Basel II

What is Basel II?

Basel II is the second of the Basel Accords, (now extended and partially superseded by Basel III), which are recommendations on banking laws and regulations issued by the Basel Committee on Banking Supervision.

The Basel II Accord was published initially in June 2004 and was intended to amend international banking standards that controlled how much capital banks were required to hold to guard against the financial and operational risks banks face. These regulations aimed to ensure that the more significant the risk a bank is exposed to, the greater the amount of capital the bank needs to hold to safeguard its solvency and overall economic stability. Basel II attempted to accomplish this by establishing risk and capital management requirements to ensure that a bank has adequate capital for the risk the bank exposes itself to through its lending, investment, and trading activities. One focus was to maintain sufficient consistency of regulations to limit competitive inequality amongst internationally active banks.

Basel II was implemented in the years prior to 2008, and was only to be implemented in early 2008 in most major economies; that year's Financial crisis intervened before Basel II could become fully effective. As Basel III was negotiated, the crisis was top of mind and accordingly more stringent standards were contemplated and quickly adopted in some key countries including Europe and the US.[1]

Purpose, Goals, and Influence of Basel II

The purpose of Basel II is to create an international standard that banking regulators can use when creating regulations about how much capital banks need to put aside to guard against the types of financial and operational risks banks face. The goals of Basel II are:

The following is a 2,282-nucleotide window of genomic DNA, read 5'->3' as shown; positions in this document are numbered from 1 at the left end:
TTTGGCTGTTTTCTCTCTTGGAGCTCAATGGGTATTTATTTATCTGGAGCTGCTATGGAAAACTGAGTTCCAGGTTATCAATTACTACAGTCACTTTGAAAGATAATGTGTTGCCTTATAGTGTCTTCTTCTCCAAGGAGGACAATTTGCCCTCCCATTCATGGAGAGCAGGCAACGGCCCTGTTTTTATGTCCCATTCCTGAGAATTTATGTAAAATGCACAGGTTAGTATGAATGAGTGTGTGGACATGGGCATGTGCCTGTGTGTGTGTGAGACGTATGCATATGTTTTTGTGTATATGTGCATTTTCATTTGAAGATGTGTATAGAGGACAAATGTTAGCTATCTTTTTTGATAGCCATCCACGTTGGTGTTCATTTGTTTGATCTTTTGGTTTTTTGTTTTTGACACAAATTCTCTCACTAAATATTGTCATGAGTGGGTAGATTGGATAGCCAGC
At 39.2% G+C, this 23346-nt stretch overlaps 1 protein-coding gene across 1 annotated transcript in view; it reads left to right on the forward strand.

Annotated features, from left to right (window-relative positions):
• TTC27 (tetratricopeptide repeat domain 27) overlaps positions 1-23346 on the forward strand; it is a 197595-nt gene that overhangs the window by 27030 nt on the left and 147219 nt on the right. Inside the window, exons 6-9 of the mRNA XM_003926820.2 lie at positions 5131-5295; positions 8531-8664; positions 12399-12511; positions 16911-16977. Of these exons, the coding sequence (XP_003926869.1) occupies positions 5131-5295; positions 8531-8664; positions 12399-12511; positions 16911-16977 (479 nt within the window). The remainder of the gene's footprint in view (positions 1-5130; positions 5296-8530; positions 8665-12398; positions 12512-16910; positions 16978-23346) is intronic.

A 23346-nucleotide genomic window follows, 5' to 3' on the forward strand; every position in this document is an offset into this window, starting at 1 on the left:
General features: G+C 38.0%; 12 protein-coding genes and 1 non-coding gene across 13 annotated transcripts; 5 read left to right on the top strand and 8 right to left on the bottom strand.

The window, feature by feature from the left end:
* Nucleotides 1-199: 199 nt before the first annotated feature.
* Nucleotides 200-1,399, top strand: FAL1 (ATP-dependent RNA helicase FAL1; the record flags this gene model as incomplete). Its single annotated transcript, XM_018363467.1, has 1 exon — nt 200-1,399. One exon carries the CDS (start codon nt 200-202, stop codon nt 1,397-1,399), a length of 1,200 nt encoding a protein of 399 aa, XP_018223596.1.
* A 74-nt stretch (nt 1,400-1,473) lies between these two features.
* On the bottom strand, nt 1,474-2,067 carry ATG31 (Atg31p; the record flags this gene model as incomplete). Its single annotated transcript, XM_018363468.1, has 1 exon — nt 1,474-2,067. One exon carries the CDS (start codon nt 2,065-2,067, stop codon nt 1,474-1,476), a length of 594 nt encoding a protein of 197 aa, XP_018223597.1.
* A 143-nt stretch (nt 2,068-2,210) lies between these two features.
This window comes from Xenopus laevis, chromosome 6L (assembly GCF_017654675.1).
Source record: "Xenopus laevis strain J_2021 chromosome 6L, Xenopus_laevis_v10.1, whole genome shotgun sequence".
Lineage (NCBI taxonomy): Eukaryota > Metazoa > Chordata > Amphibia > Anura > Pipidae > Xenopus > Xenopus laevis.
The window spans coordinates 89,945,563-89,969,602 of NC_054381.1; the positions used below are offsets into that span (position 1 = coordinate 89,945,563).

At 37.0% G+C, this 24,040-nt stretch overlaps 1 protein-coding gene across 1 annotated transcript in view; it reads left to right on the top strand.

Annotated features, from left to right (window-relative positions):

• Ensuring that capital allocation reflects the level of risk
  • Separating operational risk from credit risk, and quantifying both
  • Attempting to align economic and regulatory capital more closely to reduce the scope for regulatory arbitrage

The influence of implementing Basel II on IT mainly relates to the security of operations. Focus areas are:

  • Preventing improper disclosure of information
  • Preventing execution of unauthorized transactions as well as providing means of transmission that will allow neither modifications nor access to confidential data
  • Preventing system outages and unauthorized changes in the system that would compromise existing security measures

It should be noted that banks implement country-specific regulations based on Basel II rather than Basel II itself.

The practice has shown that financial institutions use Basel II requirements/methods when rating their customers. Hence, although Basel II originally concerns financial institutions, it has high relevance for all kinds of sectors either for rating credit risks or by means of supply chains.[2]

Basel II Requirements

Building on Basel I, Basel II provided guidelines for the calculation of minimum regulatory capital ratios and confirmed the requirement that banks maintain a capital reserve equal to at least 8% of their risk-weighted assets.

Basel II divides the eligible regulatory capital of a bank into three tiers. The higher the tier, the more secure and liquid it's assets.

  • Tier 1 capital represents the bank's core capital and is composed of common stock, as well as disclosed reserves and certain other assets. At least 4% of the bank's capital reserve must be in the form of Tier 1 assets.
  • Tier 2 is considered supplementary capital and consists of items such as revaluation reserves, hybrid instruments, and medium- and long-term subordinated loans.
  • Tier 3 consists of lower-quality unsecured, subordinated debt.

Basel II also refined the definition of risk-weighted assets, used in calculating whether a bank meets its capital reserve requirements. Risk weighting is intended to discourage banks from taking on excessive amounts of risk in terms of the assets they hold. The main innovation of Basel II in comparison to Basel I is that it takes into account the credit rating of assets in determining their risk weights. The higher the credit rating, the lower the risk weight.[3]

The Three Pillars under Basel II